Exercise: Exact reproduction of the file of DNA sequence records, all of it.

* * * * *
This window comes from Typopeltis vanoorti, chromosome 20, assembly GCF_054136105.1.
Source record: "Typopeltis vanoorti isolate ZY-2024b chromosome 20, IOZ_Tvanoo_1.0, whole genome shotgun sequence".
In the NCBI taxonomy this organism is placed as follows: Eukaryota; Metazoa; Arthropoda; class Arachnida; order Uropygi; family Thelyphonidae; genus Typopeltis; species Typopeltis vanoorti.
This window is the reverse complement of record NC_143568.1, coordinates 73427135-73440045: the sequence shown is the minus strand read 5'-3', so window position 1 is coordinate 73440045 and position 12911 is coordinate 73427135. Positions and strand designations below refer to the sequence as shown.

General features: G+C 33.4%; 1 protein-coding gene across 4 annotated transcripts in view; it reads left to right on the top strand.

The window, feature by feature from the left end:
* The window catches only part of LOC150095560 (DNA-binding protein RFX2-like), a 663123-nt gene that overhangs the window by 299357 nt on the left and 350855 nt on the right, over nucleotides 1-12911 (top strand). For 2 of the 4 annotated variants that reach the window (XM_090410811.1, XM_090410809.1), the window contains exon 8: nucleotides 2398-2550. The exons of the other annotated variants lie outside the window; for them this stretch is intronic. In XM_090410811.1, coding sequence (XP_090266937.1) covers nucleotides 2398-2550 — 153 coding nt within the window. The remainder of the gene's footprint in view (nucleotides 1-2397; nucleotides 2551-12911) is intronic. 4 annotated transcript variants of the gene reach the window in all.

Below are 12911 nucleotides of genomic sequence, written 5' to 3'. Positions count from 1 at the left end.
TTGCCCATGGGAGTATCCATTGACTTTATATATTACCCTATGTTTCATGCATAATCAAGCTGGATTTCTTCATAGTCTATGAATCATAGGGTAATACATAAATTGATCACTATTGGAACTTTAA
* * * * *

This window comes from Typopeltis vanoorti, chromosome 20, assembly GCF_054136105.1.
Source record: "Typopeltis vanoorti isolate ZY-2024b chromosome 20, IOZ_Tvanoo_1.0, whole genome shotgun sequence".
In the NCBI taxonomy this organism is placed as follows: Eukaryota; Metazoa; Arthropoda; class Arachnida; order Uropygi; family Thelyphonidae; genus Typopeltis; species Typopeltis vanoorti.
This window is the reverse complement of record NC_143568.1, coordinates 73427135-73440045: the sequence shown is the minus strand read 5'-3', so window position 1 is coordinate 73440045 and position 12911 is coordinate 73427135. Positions and strand designations below refer to the sequence as shown.

General features: G+C 33.4%; 1 protein-coding gene across 4 annotated transcripts in view; it reads left to right on the top strand.

The window, feature by feature from the left end:
* The window catches only part of LOC150095560 (DNA-binding protein RFX2-like), a 663123-nt gene that overhangs the window by 299357 nt on the left and 350855 nt on the right, over nucleotides 1-12911 (top strand). For 2 of the 4 annotated variants that reach the window (XM_090410811.1, XM_090410809.1), the window contains exon 8: nucleotides 2398-2550. The exons of the other annotated variants lie outside the window; for them this stretch is intronic. In XM_090410811.1, coding sequence (XP_090266937.1) covers nucleotides 2398-2550 — 153 coding nt within the window. The remainder of the gene's footprint in view (nucleotides 1-2397; nucleotides 2551-12911) is intronic. 4 annotated transcript variants of the gene reach the window in all.

Below are 12911 nucleotides of genomic sequence, written 5' to 3'. Positions count from 1 at the left end.
TTGCCCATGGGAGTATCCATTGACTTTATATATTACCCTATGTTTCATGCATAATCAAGCTGGATTTCTTCATAGTCTATGAATCATAGGGTAATACATAAATTGATCACTATTGGAACTTTAA